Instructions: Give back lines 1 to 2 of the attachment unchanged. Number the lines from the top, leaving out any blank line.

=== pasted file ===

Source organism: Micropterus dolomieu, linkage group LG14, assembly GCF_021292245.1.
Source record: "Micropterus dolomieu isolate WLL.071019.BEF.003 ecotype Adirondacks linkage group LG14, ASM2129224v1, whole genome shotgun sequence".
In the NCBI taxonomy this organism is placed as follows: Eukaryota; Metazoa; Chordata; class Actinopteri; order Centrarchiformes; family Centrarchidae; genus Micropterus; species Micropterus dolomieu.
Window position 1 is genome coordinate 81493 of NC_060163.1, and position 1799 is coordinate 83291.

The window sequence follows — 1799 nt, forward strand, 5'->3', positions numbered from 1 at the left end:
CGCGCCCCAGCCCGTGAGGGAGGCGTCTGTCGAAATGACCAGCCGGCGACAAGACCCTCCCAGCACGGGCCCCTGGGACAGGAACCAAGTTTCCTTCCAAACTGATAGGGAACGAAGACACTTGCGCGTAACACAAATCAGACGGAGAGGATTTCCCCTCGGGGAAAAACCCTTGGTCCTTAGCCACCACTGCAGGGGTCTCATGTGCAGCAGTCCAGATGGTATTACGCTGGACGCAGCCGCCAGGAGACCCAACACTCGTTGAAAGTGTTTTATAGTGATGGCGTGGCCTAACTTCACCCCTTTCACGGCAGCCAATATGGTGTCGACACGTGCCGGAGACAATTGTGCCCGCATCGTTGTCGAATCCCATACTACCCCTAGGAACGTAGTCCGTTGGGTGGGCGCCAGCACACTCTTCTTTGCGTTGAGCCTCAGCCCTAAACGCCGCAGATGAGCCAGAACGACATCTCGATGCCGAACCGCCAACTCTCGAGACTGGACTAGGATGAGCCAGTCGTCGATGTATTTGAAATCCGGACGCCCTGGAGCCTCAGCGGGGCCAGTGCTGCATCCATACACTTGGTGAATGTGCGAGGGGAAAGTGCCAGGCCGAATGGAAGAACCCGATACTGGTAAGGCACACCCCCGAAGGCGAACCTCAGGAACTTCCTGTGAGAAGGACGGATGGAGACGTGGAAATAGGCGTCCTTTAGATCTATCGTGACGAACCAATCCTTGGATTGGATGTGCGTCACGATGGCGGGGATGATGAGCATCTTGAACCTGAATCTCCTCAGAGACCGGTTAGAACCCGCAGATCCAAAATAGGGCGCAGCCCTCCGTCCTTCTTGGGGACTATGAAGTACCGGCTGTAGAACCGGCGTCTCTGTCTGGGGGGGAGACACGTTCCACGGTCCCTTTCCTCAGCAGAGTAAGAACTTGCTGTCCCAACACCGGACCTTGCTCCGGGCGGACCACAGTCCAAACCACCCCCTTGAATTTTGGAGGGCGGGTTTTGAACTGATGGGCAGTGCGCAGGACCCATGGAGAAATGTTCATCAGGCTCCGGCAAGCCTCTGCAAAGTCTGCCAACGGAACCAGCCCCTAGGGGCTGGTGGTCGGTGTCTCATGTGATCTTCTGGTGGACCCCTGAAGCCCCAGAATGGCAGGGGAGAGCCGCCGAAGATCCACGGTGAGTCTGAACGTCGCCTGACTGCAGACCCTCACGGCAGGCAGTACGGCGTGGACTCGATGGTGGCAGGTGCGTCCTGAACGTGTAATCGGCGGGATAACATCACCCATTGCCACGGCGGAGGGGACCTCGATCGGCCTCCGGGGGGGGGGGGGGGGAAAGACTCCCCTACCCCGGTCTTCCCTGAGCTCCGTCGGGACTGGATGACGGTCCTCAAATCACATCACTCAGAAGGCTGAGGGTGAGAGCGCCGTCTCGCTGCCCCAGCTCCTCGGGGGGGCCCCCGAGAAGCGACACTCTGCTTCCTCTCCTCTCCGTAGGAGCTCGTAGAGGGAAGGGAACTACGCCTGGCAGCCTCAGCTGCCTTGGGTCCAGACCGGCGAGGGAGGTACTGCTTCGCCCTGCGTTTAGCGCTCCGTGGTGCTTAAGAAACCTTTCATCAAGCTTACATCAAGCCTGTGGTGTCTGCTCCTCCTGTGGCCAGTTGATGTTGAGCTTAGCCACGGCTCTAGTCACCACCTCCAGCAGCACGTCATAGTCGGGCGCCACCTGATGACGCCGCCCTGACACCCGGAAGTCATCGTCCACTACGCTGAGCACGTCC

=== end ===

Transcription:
Source organism: Micropterus dolomieu, linkage group LG14, assembly GCF_021292245.1.
Source record: "Micropterus dolomieu isolate WLL.071019.BEF.003 ecotype Adirondacks linkage group LG14, ASM2129224v1, whole genome shotgun sequence".